Some investigations may be necessary to perform for diagnosis or to help in formulating a treatment plan.
Here are the most commonly used investigations and their indications.
The Pap smear and mammography should be mandatory routine screening investigations for all women over forty.
1. Pap smear
- Every two years
- If had previous abnormal smear (dysplasia or HPV changes) within the last two years
- A vault smear every 2 years following hysterectomy if the woman has ever had an abnormal pap smear
- If presents with abnormal vaginal bleeding.
2. Mammogram ± breast ultrasound
- Every two years over the age of 50 years and probably between 40-50 years particularly if post menopausal
- If any breast abnormality is found on examination.
The following investigations are not mandatory and should be chosen judiciously depending on the woman’s history and examination.
3. Hormone levels
- Have limited use because of the variability day to day in the perimenopause (best taken in early follicular phase i.e. day three of cycle to assess reduced ovarian reserve. E2<150pmol/l with FSH>10IU/l).
- On oral therapy are inaccurate and should not be used as a guideline for determining dosages.
- Where there is doubt in diagnosis eg after hysterectomy with no subsequent menstrual marker.
- FSH may be helpful in determining between premature menopause and secondary amenorrhoea in the under – 40 age group.
- To track absorption where implant therapy is used, also with implant tachyphylaxis and where absorption with patch or gel use is concerned.
May be appropriate when symptoms of loss of energy and sexual function.
- Measure in the morning and after day seven of the cycle; include total sensitive testosterone, and Sex Horomone Binding Globulin (SHBG) and free testosterone to evaluate non – SHBG bound level. A “sensitive” testosterone level may reflect the androgen status more accurately.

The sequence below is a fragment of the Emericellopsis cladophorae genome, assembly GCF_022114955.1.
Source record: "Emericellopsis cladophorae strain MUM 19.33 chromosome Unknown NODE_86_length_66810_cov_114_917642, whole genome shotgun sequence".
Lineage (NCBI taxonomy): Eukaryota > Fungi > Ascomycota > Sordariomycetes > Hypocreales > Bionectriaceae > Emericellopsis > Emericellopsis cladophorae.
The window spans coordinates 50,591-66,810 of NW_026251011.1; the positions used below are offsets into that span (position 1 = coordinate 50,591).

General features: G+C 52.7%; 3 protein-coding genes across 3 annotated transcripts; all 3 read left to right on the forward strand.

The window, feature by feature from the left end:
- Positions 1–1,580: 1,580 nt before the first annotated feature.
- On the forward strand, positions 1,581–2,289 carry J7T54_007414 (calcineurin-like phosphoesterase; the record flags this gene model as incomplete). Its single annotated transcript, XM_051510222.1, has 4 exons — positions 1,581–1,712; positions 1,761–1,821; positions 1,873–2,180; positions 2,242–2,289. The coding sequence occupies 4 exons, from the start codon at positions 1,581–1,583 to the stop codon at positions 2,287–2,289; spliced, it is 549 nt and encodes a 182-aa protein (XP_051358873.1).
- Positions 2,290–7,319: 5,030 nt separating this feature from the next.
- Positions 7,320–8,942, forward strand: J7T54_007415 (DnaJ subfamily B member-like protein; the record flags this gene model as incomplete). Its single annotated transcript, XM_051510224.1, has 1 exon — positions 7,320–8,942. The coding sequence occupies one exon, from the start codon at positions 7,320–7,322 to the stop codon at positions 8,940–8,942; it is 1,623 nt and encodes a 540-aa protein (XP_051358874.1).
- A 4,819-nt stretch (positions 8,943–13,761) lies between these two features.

Thyroid Stimulating Hormone :
- Indicated where there are symptoms of thyroid dysfunction or palpable thyroid, which may manifest around the time of the menopause.
4. Lipid profile & fasting glucose
- Especially if risk factors or family history
5. Coagulation studies
- Where past history of thrombo-embolism, particularly if spontaneous and/or less than 40 years.
- Where family history or known familial disorder.
6. Full blood examination, iron studies
- Where abnormal bleeding, especially menorrhagia.
7. Vaginal ultrasound
- To assess endometrial thickness where there is abnormal vaginal bleeding: >4-5mm thickness in the post menopausal woman requires endometrial sampling either by endometrial biopsy or hysteroscopy and curettage.
- To exclude endometrial pathology such as polyps or submucous fibroids.
- To exclude pelvic pathology such as ovarian cysts or fibroids.
Referral to a gynaecologist is appropriate for further investigations such as hysteroscopy and endometrial biopsy, where the ultrasound shows an increased endometrial thickening greater than 5mm in the post menopause, pelvic pathology or with any postmenopausal bleeding.
8. Bone Assessment
There are different techniques for establishing bone density. The most reproducible form is the DEXA (dual energy X-ray absorptiometry), which scans both the lumbar spine and the femoral neck. The test is indicated:
Where there are major risk factors for osteoporosis:
- eg strong family history, previous fracture, history of oral corticosteroid or thyroxine for the treatment of other illnesses.
- Further biochemistry including calcium and 25 hydroxy vitamin D when osteopenia or osteoporosis is detected on bone density.
- Urinary or serum bone turnover markers are still controversial, mainly used for experimental trials and are not recommended routinely.
9. Urodynamic Assessment
Where there is a history of stress and or urge incontinence, to determine the severity of the incontinence. The result will aid in planning and managing the symptom.
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